Friday, September 30, 2016

Quarterly Portfolio Review

The end of a quarter is a good time to review your investments, decide if they are perfoming as you think they should, and make any adjustments you consider necessary.  The thing to remember is that you need to have a plan, you need to remember that markets go up and down, and that you need to make rational decisions, not emotional ones.  Here are some factors to consider:

How Is Your Asset Allocation?

You need to determine what asset allocation is appropriate for you at this stage of your life.  If you aren't sure what that allocation should be, take a look at at the target date funds by Vanguard, Fidelity, or your favorite fund family.  Pick the one closest to your projected retirement year and then look at its composition.  Target date funds are usually superfunds made of other mutual funds, which give you an added layer of fees.  If you are able to spend a few minutes 2-4 times a year reviewing your portfolio, create your own target date fund and just rebalance it yourself.  If the stock market has gone up a lot so that you are way overweighted in stock funds, sell some and buy bonds or whatever other asset you need to round out your allocation and bring it back in line with your goals.

We will be selling some funds to get our asset allocation back into balance.  The stock market has been good to use this quarter.

Has There Been a Substantial Change to an Investment?

You are keeping up with your investments in the financial press and blogs, aren't you?  Has something changed with an investment that could cause it not to be useful to you anymore?  For example, marketplace lender Prosper has just announced that it is shutting down the secondary market for its notes.  If you were counting on being able to use the secondary market to liquidate your account if necessary, now is the time to get out.  Has your actively managed mutual fund just lost its long-term manager?  Did your rental house just flood?  When something big about an asset changes, investors need to consider whether they still want or need the investment.

Since we have other liquid assets, Prosper's change is not a great concern to me; however, it will make me think twice before adding more money to my Prosper account. 

How Are Your Assets Performing?

The general rule is that you own stocks for growth and bonds for income. Generally speaking, as the market goes, so do most stocks.  Different sectors of the market do well at different times and if we could predict which ones would do best in a certain time period, we'd be rich,  Still, the performance of most mutual funds can be compared to one index or another.  If the stock market is up, and your fund is down, do you know why?  Compare your funds to other funds that purport to do the same thing.  How are yours doing? It may be time to get out of one fund and into a similar one.  You are more likely to get burned than to make money constantly shifting from one hot fund to the next but don't stay with poorly performing funds out of inertia.  The research now shows that very few fund managers manage to beat the indexes long term; a low-cost index fund is the best bet for most poeple.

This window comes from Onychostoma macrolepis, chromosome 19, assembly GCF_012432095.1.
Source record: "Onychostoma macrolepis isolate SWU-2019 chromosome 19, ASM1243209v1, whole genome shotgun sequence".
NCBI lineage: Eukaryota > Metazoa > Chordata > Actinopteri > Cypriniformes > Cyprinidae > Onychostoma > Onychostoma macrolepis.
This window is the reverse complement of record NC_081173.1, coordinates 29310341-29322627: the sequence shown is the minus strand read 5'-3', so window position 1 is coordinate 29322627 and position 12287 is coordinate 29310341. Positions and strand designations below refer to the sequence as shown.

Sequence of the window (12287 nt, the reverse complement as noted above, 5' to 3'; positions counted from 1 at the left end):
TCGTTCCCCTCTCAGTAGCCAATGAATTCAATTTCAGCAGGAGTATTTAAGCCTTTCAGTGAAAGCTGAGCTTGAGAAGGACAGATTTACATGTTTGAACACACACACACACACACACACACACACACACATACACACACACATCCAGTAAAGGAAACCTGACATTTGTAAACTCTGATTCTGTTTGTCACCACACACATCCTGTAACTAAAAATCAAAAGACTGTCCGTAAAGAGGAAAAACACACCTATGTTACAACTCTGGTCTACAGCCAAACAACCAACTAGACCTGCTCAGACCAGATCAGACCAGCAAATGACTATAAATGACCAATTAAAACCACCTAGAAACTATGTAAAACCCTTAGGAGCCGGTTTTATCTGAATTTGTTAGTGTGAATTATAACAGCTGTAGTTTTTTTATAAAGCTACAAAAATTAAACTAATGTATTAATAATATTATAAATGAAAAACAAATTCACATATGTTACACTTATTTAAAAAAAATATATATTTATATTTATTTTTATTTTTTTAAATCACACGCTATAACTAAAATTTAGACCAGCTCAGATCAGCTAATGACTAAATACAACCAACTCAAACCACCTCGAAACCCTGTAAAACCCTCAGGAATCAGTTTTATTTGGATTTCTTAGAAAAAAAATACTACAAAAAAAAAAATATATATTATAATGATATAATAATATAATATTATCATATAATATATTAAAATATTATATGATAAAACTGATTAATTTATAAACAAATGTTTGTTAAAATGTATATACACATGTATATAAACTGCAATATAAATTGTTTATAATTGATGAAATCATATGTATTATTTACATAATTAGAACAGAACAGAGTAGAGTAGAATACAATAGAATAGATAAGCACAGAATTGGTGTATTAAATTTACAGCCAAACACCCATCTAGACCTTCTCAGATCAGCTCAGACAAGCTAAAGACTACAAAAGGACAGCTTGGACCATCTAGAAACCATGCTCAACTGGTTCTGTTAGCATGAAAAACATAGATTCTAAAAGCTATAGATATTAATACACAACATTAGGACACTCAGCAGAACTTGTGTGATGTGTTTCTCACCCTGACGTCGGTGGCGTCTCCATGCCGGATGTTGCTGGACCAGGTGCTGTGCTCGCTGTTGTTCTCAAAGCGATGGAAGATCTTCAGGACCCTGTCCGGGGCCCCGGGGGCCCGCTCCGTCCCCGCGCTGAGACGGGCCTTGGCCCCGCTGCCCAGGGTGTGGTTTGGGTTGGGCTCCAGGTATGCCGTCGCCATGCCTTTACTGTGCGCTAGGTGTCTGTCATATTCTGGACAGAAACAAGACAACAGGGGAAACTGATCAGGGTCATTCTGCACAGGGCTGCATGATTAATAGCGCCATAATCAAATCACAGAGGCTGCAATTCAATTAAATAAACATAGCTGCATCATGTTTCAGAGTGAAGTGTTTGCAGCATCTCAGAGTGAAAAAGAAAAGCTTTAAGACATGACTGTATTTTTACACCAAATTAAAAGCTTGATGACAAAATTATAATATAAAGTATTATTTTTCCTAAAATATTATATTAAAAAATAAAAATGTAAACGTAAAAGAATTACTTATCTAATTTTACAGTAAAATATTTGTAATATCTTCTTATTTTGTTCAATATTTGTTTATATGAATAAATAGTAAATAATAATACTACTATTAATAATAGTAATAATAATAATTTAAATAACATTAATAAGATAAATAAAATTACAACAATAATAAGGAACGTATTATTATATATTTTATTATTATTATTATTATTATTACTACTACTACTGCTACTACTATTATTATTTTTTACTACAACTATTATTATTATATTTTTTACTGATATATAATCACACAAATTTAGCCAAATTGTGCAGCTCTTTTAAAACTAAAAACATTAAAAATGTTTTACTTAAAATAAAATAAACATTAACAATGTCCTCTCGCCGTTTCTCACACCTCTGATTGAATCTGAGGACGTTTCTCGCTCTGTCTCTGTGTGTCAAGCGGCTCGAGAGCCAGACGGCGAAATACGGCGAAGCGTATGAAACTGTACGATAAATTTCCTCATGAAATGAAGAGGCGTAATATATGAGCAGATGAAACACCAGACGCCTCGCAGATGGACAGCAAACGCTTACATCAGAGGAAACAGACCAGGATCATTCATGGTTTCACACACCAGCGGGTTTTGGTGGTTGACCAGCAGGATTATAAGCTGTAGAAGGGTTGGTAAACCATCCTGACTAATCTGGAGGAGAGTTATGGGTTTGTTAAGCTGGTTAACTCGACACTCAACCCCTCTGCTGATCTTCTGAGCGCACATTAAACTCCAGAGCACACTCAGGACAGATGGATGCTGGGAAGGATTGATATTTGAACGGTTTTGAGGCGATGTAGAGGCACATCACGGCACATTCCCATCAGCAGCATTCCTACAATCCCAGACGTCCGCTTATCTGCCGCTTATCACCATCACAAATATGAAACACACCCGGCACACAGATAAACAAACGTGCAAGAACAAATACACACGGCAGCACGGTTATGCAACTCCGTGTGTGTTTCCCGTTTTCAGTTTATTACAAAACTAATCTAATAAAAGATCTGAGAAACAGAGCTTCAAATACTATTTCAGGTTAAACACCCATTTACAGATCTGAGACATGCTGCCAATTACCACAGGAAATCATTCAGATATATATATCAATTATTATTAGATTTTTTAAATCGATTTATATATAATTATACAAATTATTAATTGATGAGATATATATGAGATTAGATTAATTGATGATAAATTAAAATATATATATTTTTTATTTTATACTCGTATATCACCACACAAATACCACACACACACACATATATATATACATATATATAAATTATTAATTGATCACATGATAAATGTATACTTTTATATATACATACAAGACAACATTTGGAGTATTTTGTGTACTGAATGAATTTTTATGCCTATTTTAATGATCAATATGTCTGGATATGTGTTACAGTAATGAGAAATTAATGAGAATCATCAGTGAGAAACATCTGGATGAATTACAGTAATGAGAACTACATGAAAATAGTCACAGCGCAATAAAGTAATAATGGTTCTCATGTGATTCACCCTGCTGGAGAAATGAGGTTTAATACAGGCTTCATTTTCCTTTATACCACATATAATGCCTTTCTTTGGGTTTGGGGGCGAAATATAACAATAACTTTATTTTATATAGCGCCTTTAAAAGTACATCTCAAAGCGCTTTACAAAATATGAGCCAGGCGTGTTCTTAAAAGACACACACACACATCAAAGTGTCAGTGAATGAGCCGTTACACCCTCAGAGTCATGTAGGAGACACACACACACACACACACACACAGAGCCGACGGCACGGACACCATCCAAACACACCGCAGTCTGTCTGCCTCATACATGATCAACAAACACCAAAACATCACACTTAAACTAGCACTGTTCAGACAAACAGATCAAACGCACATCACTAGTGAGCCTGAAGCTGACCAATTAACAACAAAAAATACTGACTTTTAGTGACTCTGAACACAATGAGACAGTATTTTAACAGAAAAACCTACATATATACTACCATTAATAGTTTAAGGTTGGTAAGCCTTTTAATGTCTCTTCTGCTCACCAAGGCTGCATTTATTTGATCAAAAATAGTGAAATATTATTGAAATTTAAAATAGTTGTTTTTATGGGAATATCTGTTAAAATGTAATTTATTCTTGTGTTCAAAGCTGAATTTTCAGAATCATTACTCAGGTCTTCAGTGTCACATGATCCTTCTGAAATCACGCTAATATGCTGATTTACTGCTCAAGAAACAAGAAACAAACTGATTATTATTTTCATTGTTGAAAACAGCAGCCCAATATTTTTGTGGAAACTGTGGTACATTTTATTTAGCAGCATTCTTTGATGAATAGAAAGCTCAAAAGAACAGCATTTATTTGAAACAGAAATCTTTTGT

We still  have a large number of mutual funds which were purchased for us by our ex-financial advisor.  There is a $20 per fund charge to sell the shares, and in general we have the same funds in three different accounts so we haven't been in a hurry to sell them.  We keep an eye on them and as long as they are perfoming close to their benchmark, we leave them alone. However we had four funds that were underpeforming their bencharks and the market as a whole by 5-10%.  We dumped them and will re-invest the proceeds in Vanguard index funds.  

What Are Your Plans for the Near Future?

Are you going to need money for a car?  Does college tuition start next  year?  Is retirement almost here?  Do you need to get more liquid?  Do you need more income?  Should you put money in taxable accounts or in retirement accounts?  

We'll finish with college tuition at Christmas, but high school tuition will start in June.  We just bought two new (to us) cars so we should be set there for a while.  We have mutual funds in a taxable account, but it doesn't look like we are going to need the money any time soon.  Unfortunately, with all the expenses this year, we haven't been able to fund our Roth IRA's.  However, we've decided to move some of that taxable money into our Roth's.  The rules on Roth IRAs will allow us to withdraw that money if necessary, but if not, it grows tax-free and that's a good thing.  

Smart investors make a plan, change it if necessary after logical reflection and then periodically determine if they are on the best path.  When is the last time you reviewed your investment portfolio?

1 comment:

  1. These are 4 important considerations when looking at your portfolio, and performing a quarterly review is an excellent way to handle them. We tend to review my wife's investments quarterly, but rebalance less frequently.